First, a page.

For four days this week, Karwan Tahir shared a tent in the woods around Dunkirk with a young man named Karim. In the early hours of Wednesday morning, Karim set out for the UK – a journey in the dark to the nearby beach, and from there into the vast and uncertain canal in a fragile dinghy.
“I don’t know if he succeeded or if he drowned,” Tahir said on Friday, showing the living space he and Karim had briefly shared. âHe didn’t come back. I only knew he was coming from [Iraqi] Kurdistan, like me. We met at the camp. He knew I spoke English so he invited me to share his tent.
“Now it’s mine,” he added.
Karim’s last known location was a sprawling shelter camp on the outskirts of Grande-Synthe, next to a bridge and a canal. The camp is home to several hundred people, almost all of Iraqi Kurds. Most likely, the 27 people who died in the icy waters on Wednesday had lived and slept here before leaving on their last trip.
However, it is difficult to obtain precise information. In this makeshift community, people look out for each other, but outside of family or buddy groups, relationships are temporary and transitory. Although everyone has a cell phone to keep in touch with family and friends, it is difficult to get reliable information about the dead.
The grieving loved ones will likely be back home.
There is no point in asking too many questions. The atmosphere changes after dark, when deals are made and the Kurdish Mafia carrying out smuggling operations is present.
According to local aid workers, a 23-year-old Iraqi Kurd was shot twice in the leg after an argument on Wednesday, and was taken by ambulance to hospital. A smuggler reportedly opened fire after the man refused to board a boat, hours after news of the deaths of 29 people spread. He had paid Â£ 1,500 – half of his fees – with the Â£ 1,500 promised once he landed in the UK.
It is not known whether Karim was among 17 men who drowned, along with seven women – including one pregnant – and three children, or whether he made it to Dover. Tahir showed off the life jacket he had bought for his own crossing – “it cost me 35 â¬ [about Â£30]He said – as well as a cuddly tiger left by a newly deceased family.
Tahir described the tortuous journey that had taken him to the northern coast of France. He said he left the Kurdish city of Sulaymaniyah a month ago and then flew from Dubai to the Belarusian capital, Minsk. He reached the EU border with the help of Belarusian border guards who showed him where to cross, he said. From Poland he traveled by car to the north of France. So far the trip had cost Â£ 12,000, he said, including Â£ 3,000 prepaid to smugglers for his next boat trip.
Most of those camping in the rain and mud are unaccompanied young men, but there are also a few families.
A little boy, Muhammad, was playing with a plastic helicopter under a tarp, next to an open log fire built by his father, Adil. Adil’s wife, Sarah, and her grandson, Malik, took shelter in a tent.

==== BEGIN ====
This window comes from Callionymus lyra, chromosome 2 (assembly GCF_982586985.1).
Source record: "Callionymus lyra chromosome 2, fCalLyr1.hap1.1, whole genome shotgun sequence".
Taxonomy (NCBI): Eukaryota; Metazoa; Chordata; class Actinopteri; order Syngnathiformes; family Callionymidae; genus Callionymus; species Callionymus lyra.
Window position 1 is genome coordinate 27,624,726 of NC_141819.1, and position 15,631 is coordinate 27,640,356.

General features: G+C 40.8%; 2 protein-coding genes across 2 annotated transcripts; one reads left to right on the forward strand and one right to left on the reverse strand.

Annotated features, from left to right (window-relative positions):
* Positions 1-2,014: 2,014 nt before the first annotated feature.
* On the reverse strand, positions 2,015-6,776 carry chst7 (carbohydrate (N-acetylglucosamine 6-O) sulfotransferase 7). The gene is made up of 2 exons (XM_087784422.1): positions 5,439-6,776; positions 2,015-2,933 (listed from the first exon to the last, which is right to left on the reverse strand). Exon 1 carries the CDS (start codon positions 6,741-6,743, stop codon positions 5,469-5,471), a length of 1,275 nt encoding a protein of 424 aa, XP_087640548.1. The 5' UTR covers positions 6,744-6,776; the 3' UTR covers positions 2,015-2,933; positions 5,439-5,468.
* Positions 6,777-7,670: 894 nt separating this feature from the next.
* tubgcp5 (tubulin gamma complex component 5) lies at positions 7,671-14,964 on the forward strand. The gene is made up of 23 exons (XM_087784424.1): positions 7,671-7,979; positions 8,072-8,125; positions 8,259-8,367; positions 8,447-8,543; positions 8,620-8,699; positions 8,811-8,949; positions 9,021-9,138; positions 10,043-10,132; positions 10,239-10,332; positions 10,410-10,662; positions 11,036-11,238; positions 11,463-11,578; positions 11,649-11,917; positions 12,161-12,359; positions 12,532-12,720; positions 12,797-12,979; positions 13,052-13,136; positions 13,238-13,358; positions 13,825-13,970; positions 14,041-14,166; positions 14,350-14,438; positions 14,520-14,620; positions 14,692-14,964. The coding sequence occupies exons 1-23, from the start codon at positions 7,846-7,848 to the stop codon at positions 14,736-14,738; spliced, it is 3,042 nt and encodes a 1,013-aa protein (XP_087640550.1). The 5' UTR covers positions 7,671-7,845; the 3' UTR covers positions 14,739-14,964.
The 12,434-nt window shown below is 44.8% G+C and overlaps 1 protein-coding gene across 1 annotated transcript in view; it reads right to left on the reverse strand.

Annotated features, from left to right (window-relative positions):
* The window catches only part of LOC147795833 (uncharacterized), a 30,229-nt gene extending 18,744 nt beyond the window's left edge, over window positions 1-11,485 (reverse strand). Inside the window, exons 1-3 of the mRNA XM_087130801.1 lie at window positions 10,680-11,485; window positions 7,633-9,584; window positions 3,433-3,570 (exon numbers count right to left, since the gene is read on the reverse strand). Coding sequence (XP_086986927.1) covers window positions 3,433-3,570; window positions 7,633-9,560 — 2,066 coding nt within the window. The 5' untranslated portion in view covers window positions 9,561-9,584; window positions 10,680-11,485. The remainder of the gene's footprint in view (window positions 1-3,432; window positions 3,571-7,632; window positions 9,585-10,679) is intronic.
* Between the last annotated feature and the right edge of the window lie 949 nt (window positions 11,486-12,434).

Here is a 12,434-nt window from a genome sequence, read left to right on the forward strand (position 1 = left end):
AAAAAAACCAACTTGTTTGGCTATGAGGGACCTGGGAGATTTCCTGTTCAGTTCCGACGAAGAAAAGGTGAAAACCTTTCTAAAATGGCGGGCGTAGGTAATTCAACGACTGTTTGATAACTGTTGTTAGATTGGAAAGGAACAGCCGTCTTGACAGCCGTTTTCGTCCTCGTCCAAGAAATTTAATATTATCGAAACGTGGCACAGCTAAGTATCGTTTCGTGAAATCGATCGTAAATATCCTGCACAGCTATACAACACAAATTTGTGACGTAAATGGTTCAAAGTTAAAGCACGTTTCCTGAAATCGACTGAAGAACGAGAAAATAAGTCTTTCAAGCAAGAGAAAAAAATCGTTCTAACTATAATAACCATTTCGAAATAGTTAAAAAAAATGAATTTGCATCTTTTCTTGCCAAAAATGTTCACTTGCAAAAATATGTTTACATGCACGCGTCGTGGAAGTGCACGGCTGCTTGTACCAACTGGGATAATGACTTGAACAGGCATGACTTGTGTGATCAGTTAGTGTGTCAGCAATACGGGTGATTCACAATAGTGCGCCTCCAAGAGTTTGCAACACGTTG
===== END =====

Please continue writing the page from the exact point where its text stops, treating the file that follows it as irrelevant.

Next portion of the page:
The camp is grim and littered with garbage, with no toilets or running water. Charities provide clothing and food.
Despite Wednesday’s tragedy, many of those camping here have said they are still determined to reach the UK.
Sokar Mawlud, 20, from the Iraqi city of Kirkuk, admitted that the bad weather made the trip even more perilous and that he was “stuck”. He was planning to go to London with his brother Sarhand, 13, and their mother, Shawbo, 42.
Mawlud’s odyssey has been a long one. He said he left Iraq in 2015 and spent six years in the German city of Nuremberg, going to school, before being forced to leave and catch a flight to Turkey. From there he returned to France. Why the UK? âMy sister lives there. She’s a hairdresser, âhe said. He thought he knew one of the people who drowned, but he wasn’t sure.
On Thursday, Mawlud and his family headed for Loon-Plage, the beach west of Dunkirk from where the 29 victims are said to have left. A boat was waiting. They turned around, Mawlud said, after spotting a French police patrol in the sand. âIt’s dangerous, actually. The smugglers buy a canoe for 20 people and take 50 people on board. “
On Loon-Plage, there were haunting signs of migrants who had left. A collapsed canoe lay in the middle of the dunes; further on, against the backdrop of the bustling port of Dunkirk with its cranes and smoke bombs, was another abandoned dinghy, manufactured by the German firm MaRe Boote. Nearby were a red life jacket and a left shoe, half filled with sand. The fate of its owner was unknown.
Most of those who camped around Calais and Dunkirk have family ties to Britain – uncles, siblings, friends. Others said they learned on social media that it was easy to find a job. Tahir said he had lived in Bury St Edmunds for seven years, worked for Pizza Express, and returned home to Iraq in 2006, believing his country was safe. âA mistake,â he said.
Nationalities tend to cluster in different camps along the Nord-Pas de Calais coast. Akhmed Wikky, 21, was one of a handful of Afghans who had gathered in Grande-Synthe, a suburb of Dunkirk. He said he left Afghanistan five months ago on foot from his home in the town of Mazar-i-Sharif. When he reached Turkey in August, the Taliban had seized his hometown and the capital, Kabul.
What would he do now?
âMy brother lives in Luton. I will try to join him there. If I can’t, my plan B is to stay and learn French, âhe said.
The greater politics of the migrant crisis, he said, had ignored it. âI am not a drug dealer, nor a terrorist, nor a bad guy. I just want my human rights, âhe said. âMy ambition is to study in the UK. I would like to be a town planner â.